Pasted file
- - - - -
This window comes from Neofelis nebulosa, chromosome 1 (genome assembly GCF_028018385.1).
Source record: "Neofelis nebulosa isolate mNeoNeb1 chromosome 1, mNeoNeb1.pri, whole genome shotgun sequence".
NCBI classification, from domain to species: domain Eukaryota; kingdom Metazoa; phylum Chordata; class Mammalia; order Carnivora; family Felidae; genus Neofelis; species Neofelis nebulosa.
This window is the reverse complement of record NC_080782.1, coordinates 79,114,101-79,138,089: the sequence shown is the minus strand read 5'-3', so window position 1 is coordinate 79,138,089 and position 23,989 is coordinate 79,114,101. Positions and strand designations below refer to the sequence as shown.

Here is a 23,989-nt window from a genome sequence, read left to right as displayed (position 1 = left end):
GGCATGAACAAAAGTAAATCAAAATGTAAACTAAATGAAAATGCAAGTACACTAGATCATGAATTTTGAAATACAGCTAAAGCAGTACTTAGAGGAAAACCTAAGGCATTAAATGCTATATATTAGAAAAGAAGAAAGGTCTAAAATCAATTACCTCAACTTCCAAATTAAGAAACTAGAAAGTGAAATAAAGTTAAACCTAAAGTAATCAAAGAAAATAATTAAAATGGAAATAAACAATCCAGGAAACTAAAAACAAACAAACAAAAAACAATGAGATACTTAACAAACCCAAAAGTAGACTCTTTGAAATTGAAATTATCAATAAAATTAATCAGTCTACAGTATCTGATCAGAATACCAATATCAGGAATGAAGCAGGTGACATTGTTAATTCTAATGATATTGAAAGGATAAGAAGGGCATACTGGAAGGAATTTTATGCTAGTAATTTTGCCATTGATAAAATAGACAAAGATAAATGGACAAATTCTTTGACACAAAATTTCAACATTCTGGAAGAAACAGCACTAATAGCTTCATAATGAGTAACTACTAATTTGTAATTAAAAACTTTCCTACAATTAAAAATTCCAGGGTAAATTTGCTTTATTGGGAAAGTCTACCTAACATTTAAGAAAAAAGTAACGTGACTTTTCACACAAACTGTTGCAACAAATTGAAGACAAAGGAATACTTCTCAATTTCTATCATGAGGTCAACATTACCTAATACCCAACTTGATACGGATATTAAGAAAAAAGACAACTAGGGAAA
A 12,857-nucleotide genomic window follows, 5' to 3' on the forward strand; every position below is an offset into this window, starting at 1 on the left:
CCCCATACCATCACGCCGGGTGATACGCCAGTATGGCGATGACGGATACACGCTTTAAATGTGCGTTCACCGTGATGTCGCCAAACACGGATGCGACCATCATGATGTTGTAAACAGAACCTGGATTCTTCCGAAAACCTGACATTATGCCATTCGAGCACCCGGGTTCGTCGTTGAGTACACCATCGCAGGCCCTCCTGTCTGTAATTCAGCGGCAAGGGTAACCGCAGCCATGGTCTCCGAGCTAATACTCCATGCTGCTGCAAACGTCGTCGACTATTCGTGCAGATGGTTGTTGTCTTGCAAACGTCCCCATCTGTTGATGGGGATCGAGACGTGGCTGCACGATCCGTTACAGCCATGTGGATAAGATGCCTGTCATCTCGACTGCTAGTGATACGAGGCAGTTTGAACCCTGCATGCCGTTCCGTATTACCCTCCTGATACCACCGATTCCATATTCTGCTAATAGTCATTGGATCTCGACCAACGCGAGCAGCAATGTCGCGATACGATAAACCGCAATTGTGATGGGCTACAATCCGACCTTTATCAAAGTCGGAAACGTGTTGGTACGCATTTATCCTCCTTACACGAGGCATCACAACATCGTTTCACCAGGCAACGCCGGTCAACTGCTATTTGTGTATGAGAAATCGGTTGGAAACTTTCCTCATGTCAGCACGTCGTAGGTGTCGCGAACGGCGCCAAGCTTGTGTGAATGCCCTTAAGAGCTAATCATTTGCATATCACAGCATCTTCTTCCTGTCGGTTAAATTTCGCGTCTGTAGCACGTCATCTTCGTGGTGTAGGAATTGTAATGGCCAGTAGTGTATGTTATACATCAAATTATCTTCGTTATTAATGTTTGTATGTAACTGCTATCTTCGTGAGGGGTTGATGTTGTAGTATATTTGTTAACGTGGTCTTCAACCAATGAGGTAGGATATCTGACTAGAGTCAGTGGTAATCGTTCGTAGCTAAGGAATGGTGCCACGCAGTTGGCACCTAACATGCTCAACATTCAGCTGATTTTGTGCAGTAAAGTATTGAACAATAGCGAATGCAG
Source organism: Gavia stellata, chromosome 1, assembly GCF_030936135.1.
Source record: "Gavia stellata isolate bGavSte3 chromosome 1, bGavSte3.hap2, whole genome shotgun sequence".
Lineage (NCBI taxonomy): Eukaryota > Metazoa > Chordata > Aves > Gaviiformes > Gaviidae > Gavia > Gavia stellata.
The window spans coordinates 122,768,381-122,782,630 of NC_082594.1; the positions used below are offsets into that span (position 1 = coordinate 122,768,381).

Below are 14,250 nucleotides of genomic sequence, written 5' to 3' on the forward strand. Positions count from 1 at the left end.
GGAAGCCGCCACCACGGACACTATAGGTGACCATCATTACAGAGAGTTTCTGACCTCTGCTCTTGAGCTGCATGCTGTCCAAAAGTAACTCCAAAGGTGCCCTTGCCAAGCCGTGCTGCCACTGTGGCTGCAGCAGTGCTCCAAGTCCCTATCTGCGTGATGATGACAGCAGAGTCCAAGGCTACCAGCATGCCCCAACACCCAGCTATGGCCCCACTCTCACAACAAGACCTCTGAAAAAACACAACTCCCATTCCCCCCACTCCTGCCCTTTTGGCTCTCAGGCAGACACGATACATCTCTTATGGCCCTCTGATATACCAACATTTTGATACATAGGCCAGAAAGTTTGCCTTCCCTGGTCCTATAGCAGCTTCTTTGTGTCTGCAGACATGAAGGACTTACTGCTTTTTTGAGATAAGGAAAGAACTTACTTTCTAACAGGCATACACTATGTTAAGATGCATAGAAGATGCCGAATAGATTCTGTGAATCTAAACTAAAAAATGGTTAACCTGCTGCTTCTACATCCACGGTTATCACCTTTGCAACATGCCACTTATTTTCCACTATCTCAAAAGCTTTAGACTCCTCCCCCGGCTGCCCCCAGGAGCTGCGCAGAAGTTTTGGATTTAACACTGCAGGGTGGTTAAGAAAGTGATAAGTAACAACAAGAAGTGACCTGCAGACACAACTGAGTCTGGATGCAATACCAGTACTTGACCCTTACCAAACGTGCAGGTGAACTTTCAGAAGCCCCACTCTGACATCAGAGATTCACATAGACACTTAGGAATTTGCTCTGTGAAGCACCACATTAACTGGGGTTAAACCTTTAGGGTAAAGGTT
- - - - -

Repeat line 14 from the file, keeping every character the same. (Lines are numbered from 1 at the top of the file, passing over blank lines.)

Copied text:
GGAAGCCGCCACCACGGACACTATAGGTGACCATCATTACAGAGAGTTTCTGACCTCTGCTCTTGAGCTGCATGCTGTCCAAAAGTAACTCCAAAGGTGCCCTTGCCAAGCCGTGCTGCCACTGTGGCTGCAGCAGTGCTCCAAGTCCCTATCTGCGTGATGATGACAGCAGAGTCCAAGGCTACCAGCATGCCCCAACACCCAGCTATGGCCCCACTCTCACAACAAGACCTCTGAAAAAACACAACTCCCATTCCCCCCACTCCTGCCCTTTTGGCTCTCAGGCAGACACGATACATCTCTTATGGCCCTCTGATATACCAACATTTTGATACATAGGCCAGAAAGTTTGCCTTCCCTGGTCCTATAGCAGCTTCTTTGTGTCTGCAGACATGAAGGACTTACTGCTTTTTTGAGATAAGGAAAGAACTTACTTTCTAACAGGCATACACTATGTTAAGATGCATAGAAGATGCCGAATAGATTCTGTGAATCTAAACTAAAAAATGGTTAACCTGCTGCTTCTACATCCACGGTTATCACCTTTGCAACATGCCACTTATTTTCCACTATCTCAAAAGCTTTAGACTCCTCCCCCGGCTGCCCCCAGGAGCTGCGCAGAAGTTTTGGATTTAACACTGCAGGGTGGTTAAGAAAGTGATAAGTAACAACAAGAAGTGACCTGCAGACACAACTGAGTCTGGATGCAATACCAGTACTTGACCCTTACCAAACGTGCAGGTGAACTTTCAGAAGCCCCACTCTGACATCAGAGATTCACATAGACACTTAGGAATTTGCTCTGTGAAGCACCACATTAACTGGGGTTAAACCTTTAGGGTAAAGGTT